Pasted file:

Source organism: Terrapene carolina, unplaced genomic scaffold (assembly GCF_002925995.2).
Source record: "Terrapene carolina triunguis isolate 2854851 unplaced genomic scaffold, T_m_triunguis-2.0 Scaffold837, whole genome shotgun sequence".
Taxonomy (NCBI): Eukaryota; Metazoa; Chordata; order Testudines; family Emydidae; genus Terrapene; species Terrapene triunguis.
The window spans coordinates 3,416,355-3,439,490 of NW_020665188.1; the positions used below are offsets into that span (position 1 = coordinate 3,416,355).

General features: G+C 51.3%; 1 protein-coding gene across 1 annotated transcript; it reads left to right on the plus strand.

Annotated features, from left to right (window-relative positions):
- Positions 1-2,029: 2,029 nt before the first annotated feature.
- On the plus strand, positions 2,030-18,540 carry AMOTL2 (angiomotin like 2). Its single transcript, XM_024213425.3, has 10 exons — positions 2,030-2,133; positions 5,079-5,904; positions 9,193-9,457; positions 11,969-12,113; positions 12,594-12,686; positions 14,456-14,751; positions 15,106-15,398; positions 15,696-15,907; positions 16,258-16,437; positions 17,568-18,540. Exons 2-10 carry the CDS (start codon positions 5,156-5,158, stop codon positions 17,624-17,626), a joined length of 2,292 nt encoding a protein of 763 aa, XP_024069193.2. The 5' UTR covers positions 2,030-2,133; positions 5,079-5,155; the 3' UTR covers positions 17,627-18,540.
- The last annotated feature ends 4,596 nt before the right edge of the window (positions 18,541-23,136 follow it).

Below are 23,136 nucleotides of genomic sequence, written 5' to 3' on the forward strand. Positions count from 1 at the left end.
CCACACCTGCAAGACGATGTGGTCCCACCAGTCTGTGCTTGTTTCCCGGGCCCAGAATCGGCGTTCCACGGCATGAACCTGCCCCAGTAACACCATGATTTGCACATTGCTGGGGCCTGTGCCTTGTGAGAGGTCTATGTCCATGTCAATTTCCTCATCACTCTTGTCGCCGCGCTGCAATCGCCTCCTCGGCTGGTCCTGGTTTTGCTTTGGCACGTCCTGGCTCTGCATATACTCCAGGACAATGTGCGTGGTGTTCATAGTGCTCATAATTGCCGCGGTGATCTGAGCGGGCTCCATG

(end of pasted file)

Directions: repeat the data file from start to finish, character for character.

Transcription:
Source organism: Terrapene carolina, unplaced genomic scaffold (assembly GCF_002925995.2).
Source record: "Terrapene carolina triunguis isolate 2854851 unplaced genomic scaffold, T_m_triunguis-2.0 Scaffold837, whole genome shotgun sequence".
Taxonomy (NCBI): Eukaryota; Metazoa; Chordata; order Testudines; family Emydidae; genus Terrapene; species Terrapene triunguis.
The window spans coordinates 3,416,355-3,439,490 of NW_020665188.1; the positions used below are offsets into that span (position 1 = coordinate 3,416,355).

General features: G+C 51.3%; 1 protein-coding gene across 1 annotated transcript; it reads left to right on the plus strand.

Annotated features, from left to right (window-relative positions):
- Positions 1-2,029: 2,029 nt before the first annotated feature.
- On the plus strand, positions 2,030-18,540 carry AMOTL2 (angiomotin like 2). Its single transcript, XM_024213425.3, has 10 exons — positions 2,030-2,133; positions 5,079-5,904; positions 9,193-9,457; positions 11,969-12,113; positions 12,594-12,686; positions 14,456-14,751; positions 15,106-15,398; positions 15,696-15,907; positions 16,258-16,437; positions 17,568-18,540. Exons 2-10 carry the CDS (start codon positions 5,156-5,158, stop codon positions 17,624-17,626), a joined length of 2,292 nt encoding a protein of 763 aa, XP_024069193.2. The 5' UTR covers positions 2,030-2,133; positions 5,079-5,155; the 3' UTR covers positions 17,627-18,540.
- The last annotated feature ends 4,596 nt before the right edge of the window (positions 18,541-23,136 follow it).

Below are 23,136 nucleotides of genomic sequence, written 5' to 3' on the forward strand. Positions count from 1 at the left end.
CCACACCTGCAAGACGATGTGGTCCCACCAGTCTGTGCTTGTTTCCCGGGCCCAGAATCGGCGTTCCACGGCATGAACCTGCCCCAGTAACACCATGATTTGCACATTGCTGGGGCCTGTGCCTTGTGAGAGGTCTATGTCCATGTCAATTTCCTCATCACTCTTGTCGCCGCGCTGCAATCGCCTCCTCGGCTGGTCCTGGTTTTGCTTTGGCACGTCCTGGCTCTGCATATACTCCAGGACAATGTGCGTGGTGTTCATAGTGCTCATAATTGCCGCGGTGATCTGAGCGGGCTCCATG